DEAR DR. DONOHUE: I am 35, a high-school football coach and a history teacher. I played football in high school and college, and have been active in athletics all my life. Last week, I had my first EKG. The doctor said I had Wolff-Parkinson-White syndrome and that I might need an “intervention” in the future.

What is this intervention? Is this a heart condition that puts an end to my coaching? Why wasn’t it discovered before? I have had many physical exams. – R.D.

In a normal heart, the electric signal generated by the heart’s pacemaker travels to the right and left ventricles on two freeways called the right and left bundles. When the signal reaches the ventricles – the heart’s lower chambers – they contract to pump blood out of the heart.

Your heart has three freeways – the right and left bundles, plus an extra route called an accessory pathway. If the electric signal coming from the pacemaker takes that third route, your heartbeat suddenly speeds up. That’s Wolff-Parkinson-White syndrome, or WPW.

Apparently your heart has never sped up. That’s one reason your WPW wasn’t diagnosed before. Moreover, you just had your first EKG; WPW is diagnosed with an EKG.

Since you’ve never had episodes where your heart suddenly started racing, you don’t need treatment. If you begin to have such episodes, medicines can often stop a speeding heart.

The ultimate solution to WPW that produces symptoms is to destroy the extra pathway; this is the intervention your doctor mentioned. It can be done with a catheter threaded to your heart from a blood vessel in the groin.

It’s not a procedure that keeps you on your back for any length of time – and you might never face the prospect of having it done. WPW should not put an end to your coaching career or your sporting life. If you reach 50 without any heart speed-ups, you’re not likely to experience one.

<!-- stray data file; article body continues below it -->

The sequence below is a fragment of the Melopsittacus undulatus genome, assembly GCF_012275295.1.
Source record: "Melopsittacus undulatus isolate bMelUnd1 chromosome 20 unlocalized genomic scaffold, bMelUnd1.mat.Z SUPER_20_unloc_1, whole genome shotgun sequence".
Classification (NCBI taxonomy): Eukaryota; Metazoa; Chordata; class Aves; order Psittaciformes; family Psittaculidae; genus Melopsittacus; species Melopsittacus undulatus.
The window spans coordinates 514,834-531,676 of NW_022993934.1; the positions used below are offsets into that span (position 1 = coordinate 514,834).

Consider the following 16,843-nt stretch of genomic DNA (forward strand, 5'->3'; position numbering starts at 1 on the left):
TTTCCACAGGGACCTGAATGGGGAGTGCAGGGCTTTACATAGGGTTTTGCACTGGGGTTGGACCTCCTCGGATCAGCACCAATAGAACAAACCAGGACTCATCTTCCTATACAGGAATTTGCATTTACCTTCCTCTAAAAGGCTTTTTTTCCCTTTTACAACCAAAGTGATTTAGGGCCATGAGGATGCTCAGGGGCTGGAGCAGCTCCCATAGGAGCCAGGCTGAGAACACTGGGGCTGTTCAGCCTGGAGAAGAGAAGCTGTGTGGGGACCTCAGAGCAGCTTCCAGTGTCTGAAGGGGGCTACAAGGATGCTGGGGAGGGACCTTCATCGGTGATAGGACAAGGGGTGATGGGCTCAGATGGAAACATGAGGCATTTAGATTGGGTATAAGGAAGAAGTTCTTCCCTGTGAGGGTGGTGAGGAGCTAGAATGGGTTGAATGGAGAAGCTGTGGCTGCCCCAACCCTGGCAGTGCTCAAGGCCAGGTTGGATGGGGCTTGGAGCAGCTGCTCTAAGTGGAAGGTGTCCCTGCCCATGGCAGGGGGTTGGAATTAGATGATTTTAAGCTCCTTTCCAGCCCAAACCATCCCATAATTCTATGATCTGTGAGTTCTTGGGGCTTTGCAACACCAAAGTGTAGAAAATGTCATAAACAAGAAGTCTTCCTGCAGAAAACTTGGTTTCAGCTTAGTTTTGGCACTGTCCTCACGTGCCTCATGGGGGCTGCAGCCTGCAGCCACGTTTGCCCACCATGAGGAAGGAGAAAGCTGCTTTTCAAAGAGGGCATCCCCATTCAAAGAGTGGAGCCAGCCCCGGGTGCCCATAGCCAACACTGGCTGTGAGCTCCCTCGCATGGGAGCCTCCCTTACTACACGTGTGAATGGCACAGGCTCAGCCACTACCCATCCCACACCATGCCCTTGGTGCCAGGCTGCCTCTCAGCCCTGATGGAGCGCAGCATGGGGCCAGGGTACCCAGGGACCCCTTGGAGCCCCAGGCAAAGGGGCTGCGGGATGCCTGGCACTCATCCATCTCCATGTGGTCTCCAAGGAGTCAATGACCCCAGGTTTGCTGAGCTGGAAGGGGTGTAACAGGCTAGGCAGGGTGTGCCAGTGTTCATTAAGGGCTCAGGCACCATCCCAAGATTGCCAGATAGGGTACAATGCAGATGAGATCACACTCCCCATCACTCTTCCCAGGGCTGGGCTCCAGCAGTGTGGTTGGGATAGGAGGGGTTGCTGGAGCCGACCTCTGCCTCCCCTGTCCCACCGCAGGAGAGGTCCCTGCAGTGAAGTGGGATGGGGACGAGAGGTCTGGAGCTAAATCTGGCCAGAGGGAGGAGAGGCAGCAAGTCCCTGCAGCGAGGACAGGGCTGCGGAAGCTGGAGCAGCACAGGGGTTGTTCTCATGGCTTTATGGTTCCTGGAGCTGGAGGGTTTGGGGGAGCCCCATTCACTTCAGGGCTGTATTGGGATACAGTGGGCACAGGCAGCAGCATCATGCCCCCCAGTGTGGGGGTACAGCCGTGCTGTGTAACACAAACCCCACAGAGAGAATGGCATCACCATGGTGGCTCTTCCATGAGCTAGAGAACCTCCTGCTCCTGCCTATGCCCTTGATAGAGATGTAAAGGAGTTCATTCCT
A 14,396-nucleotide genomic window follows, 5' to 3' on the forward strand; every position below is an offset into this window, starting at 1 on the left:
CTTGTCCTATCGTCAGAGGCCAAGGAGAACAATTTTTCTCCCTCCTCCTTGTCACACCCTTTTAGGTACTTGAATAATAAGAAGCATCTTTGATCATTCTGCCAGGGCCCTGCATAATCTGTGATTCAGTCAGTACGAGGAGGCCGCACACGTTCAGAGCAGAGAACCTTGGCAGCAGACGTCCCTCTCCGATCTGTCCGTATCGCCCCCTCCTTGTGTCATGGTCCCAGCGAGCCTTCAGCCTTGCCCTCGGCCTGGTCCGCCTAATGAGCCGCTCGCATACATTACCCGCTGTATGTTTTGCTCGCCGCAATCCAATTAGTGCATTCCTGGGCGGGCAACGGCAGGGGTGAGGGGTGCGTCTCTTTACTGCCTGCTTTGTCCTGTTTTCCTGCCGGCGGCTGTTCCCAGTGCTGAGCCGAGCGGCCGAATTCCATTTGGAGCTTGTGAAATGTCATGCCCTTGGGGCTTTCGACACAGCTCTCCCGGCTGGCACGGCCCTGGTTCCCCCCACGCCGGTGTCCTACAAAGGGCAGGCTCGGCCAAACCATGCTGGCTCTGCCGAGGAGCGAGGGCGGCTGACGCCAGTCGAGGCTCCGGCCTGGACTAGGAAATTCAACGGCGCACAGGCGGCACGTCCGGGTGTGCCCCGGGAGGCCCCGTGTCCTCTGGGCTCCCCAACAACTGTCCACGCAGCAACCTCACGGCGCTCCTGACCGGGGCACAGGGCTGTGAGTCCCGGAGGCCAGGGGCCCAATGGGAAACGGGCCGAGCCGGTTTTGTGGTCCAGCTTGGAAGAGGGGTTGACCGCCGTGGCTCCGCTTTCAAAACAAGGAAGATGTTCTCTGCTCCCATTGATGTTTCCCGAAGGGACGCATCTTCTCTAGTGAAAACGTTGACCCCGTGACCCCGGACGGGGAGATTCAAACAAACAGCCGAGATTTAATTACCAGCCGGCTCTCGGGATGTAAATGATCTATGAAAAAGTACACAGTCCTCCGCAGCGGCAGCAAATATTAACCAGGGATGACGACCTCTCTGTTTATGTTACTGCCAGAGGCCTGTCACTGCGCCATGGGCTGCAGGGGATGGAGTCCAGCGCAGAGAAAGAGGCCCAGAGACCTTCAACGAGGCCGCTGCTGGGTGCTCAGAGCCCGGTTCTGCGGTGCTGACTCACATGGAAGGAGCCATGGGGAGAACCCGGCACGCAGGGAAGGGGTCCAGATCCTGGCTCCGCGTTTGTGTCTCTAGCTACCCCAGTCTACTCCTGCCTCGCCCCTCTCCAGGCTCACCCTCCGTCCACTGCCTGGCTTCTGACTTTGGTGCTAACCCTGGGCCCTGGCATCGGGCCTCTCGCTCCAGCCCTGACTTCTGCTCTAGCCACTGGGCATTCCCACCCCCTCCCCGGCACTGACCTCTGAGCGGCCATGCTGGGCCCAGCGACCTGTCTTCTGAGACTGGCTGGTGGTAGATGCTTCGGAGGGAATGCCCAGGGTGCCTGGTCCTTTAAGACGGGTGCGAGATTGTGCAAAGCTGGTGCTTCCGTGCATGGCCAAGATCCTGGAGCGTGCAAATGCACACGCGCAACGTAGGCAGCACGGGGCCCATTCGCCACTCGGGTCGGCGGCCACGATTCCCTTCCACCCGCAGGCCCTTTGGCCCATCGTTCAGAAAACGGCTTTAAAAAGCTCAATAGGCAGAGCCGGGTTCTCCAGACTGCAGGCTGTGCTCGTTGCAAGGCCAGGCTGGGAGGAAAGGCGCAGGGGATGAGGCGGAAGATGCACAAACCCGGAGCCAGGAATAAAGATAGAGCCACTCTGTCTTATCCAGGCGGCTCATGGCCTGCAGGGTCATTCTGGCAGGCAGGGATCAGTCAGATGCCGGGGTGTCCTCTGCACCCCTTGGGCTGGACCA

DEAR DR. DONOHUE: I have had, on at least five occasions, chest pains that made me think I was having a heart attack. All my tests have been normal, including a stress test. A heart doctor decided to catheterize me, and he discovered I was having heart artery spasms, which caused the pain. I carry nitroglycerin with me. Could I still have a heart attack? – T.D.

You have an unusual kind of angina – chest pain that comes about when heart muscle doesn’t get enough blood. Your angina goes by the name of Prinzmetal’s angina or variant angina. Regular angina arises when a person is active, bustling around. Prinzmetal’s angina occurs when people are at rest, just sitting.

In your angina, heart muscle is deprived of blood due to a sudden constriction of a heart artery. That kinks the artery, so blood flow to the heart temporarily stops. Pain arises during the phase of artery constriction and goes away when the artery dilates. Prinzmetal’s angina is often hard to confirm. During an episode of chest pain, an EKG shows changes typical of the condition, but most people don’t have the good fortune of having an EKG running while they’re having chest pain. To prove the diagnosis, a heart doctor often must catheterize the heart arteries. A catheter is a pliable tube that is threaded into the heart arteries from an artery in the groin.

If Prinzmetal’s angina is suspected, the doctor gives the patient a drug called ergonovine, which causes the artery to constrict, something that doesn’t happen to normal arteries.The most dangerous time for a person with Prinzmetal’s angina is the first six months of symptoms. After six months, the frequency of chest pains starts to diminish. The survival rate for Prinzmetal’s patients is high – 95 percent at the five-year mark. The threat of a heart attack is not great.

Nitrate drugs, like nitroglycerin, are standard treatment. So are drugs called calcium channel blockers. Some brand names are Cardizem, Procardia, Cardene, Plendil and Norvasc. The booklet on coronary (heart) artery disease discusses ordinary angina. Readers can order a copy by writing: Dr. Donohue – No. 101, Box 536475, Orlando, FL 32853-6475. Enclose a check or money order (no cash) for $4.75 U.S./$6.75 Can. with the recipient’s printed name and address. Please allow four weeks for delivery.

Dr. Donohue regrets that he is unable to answer individual letters, but he will incorporate them in his column whenever possible. Readers may write him or request an order form of available health newsletters at P.O. Box 536475, Orlando, FL 32853-6475. Readers may also order health newsletters from

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